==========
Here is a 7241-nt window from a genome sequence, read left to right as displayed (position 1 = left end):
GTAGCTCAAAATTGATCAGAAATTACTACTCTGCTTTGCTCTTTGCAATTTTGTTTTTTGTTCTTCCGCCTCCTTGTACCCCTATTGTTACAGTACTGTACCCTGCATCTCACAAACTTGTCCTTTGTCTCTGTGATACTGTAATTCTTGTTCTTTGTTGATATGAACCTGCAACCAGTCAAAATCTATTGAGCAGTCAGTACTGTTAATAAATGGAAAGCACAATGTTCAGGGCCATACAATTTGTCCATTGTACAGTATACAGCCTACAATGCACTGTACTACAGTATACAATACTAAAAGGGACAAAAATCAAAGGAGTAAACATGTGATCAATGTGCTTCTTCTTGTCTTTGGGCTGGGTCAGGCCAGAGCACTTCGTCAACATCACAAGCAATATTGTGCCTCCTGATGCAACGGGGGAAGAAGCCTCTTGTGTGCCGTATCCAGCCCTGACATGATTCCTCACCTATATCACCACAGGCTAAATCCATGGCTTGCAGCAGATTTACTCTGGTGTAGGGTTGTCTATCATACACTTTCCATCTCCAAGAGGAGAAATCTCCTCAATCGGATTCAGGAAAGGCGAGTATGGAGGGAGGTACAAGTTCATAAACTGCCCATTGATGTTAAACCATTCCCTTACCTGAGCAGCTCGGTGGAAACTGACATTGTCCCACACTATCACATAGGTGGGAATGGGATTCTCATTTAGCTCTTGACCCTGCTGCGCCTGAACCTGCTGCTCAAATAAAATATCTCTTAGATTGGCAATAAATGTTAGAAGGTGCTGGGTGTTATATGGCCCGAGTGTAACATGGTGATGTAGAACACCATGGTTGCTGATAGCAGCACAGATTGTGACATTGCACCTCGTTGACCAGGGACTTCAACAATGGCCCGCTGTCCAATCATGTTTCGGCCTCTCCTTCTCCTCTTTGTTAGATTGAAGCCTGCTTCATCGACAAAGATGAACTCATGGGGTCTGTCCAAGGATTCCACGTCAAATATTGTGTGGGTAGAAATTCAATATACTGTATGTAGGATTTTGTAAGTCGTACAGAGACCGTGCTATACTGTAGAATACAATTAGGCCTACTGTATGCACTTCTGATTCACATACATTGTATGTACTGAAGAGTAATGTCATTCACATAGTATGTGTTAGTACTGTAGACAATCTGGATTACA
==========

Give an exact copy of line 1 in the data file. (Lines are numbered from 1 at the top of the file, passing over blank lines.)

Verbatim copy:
Here is a 7241-nt window from a genome sequence, read left to right as displayed (position 1 = left end):